Monday Meslier: 166 – The Fear of God is Powerless Against Human Passions


Jean Meslier Portrait

Jean Meslier

The majority of men rarely think of God, or, at least, do not occupy themselves much with Him. The idea of God has so little stability, it is so afflicting, that it can not hold the imagination for a long time, except in some sad and melancholy visionists who do not constitute the majority of the inhabitants of this world.

The common man has no conception of it; his weak brain becomes perplexed the moment he attempts to think of Him. The business man thinks of nothing but his affairs; the courtier of his intrigues; worldly men, women, youth, of their pleasures; dissipation soon dispels the wearisome notions of religion. The ambitious, the avaricious, and the debauchee sedulously lay aside speculations too feeble to counterbalance their diverse passions.

Whom does the idea of God overawe? A few weak men disappointed and disgusted with this world; some persons whose passions are already extinguished by age, by infirmities, or by reverses of fortune. Religion is a restraint but for those whose temperament or circumstances have already subjected them to reason. The fear of God does not prevent any from committing sin but those who do not wish to sin very much, or who are no longer in a condition to sin. To tell men that Divinity punishes crime in this world, is to claim as a fact that which experience contradicts constantly The most wicked men are usually the arbiters of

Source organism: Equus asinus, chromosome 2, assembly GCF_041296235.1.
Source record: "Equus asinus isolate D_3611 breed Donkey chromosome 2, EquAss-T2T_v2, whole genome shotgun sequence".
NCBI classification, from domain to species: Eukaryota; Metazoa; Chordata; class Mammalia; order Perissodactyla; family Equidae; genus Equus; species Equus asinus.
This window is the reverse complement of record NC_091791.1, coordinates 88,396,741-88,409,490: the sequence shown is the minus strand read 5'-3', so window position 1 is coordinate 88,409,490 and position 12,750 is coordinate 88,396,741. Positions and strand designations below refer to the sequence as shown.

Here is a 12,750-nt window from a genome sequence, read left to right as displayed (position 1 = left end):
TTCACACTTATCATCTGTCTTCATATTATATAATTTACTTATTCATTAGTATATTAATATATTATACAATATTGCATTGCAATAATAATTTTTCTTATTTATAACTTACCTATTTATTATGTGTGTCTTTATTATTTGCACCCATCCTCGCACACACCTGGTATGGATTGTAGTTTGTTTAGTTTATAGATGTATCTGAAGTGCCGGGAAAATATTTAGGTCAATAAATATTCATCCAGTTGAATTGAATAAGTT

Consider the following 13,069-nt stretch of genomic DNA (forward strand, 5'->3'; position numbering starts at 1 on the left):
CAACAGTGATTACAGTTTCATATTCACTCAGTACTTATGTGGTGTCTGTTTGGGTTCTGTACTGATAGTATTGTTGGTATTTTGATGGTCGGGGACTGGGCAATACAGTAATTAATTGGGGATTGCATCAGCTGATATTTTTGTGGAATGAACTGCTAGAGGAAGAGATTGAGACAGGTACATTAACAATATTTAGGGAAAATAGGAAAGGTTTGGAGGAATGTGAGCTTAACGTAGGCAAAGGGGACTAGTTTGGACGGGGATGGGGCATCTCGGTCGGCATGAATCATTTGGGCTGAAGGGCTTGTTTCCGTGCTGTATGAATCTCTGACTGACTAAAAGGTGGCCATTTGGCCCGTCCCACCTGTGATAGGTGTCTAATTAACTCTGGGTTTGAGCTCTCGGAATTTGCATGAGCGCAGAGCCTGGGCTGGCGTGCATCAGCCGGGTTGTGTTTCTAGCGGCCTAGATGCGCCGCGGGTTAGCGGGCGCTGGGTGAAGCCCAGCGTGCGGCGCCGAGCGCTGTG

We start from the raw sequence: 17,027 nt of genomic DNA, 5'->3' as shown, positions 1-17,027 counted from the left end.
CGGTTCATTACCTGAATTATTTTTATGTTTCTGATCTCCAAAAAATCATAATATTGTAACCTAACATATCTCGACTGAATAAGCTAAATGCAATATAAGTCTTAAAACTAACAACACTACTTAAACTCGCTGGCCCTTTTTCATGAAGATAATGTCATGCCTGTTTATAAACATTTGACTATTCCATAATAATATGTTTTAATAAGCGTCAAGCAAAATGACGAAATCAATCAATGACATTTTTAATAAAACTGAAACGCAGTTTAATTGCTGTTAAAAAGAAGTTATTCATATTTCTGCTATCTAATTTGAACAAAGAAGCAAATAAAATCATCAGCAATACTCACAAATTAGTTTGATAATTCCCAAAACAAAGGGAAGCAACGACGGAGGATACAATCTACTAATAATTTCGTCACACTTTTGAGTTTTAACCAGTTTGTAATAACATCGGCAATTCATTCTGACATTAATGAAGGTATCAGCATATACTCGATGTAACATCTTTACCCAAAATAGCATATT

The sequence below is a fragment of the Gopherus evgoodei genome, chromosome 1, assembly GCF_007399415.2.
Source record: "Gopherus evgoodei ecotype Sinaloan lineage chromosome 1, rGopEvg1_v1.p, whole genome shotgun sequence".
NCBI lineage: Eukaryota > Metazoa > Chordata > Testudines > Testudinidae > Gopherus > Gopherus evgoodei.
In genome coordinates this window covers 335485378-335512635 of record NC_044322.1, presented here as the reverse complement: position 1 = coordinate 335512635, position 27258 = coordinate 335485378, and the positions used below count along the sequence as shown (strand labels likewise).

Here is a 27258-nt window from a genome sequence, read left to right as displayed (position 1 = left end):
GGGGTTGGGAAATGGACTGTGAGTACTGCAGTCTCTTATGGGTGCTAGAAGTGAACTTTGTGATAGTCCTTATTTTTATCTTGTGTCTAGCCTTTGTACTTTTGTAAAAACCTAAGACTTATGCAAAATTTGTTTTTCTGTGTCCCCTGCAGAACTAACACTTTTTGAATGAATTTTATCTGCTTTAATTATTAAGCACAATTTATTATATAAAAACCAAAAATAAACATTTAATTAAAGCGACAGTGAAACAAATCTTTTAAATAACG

the world, and those whom fortune blesses with its favors. To convince us of the judgments of God by sending us to the other life, is to make us accept conjectures in order to destroy facts which we can not
dispute.

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I used to think, “if I believed in the god of the jews or the christians, I would sit on my couch my entire life, not touching myself or anything else, except for to feed myself with minimalist food, so as to minimize my chance of breaking any rules. And I’d be constantly asking forgiveness and eagerly anticipating death.”

As Meslier points out, the behaviors of believers refute their belief. It’s not just the evil money-grabbing priests or the god-loving murderers – it’s the ordinary “believers” who bother the almighty to help them find their lost car keys, or who commit minor thought-crimes. That’s the perversity of religion: “we will reward you tomorrow if you’re a sucker today, and we will punish you limitlessly after death if you don’t pretend to believe our absurdities in the here and now.”

Comments

  1. John Morales says

    Indeed. Were people to truly believe that sin incurred eternal torment, they would not sin.

    (But they do sin)

  2. says

    John Morales@#1:
    Were people to truly believe that sin incurred eternal torment, they would not sin.

    God would have to “harden their hearts” or something and overcome their free will. Which, apparently, he’s not above doing.

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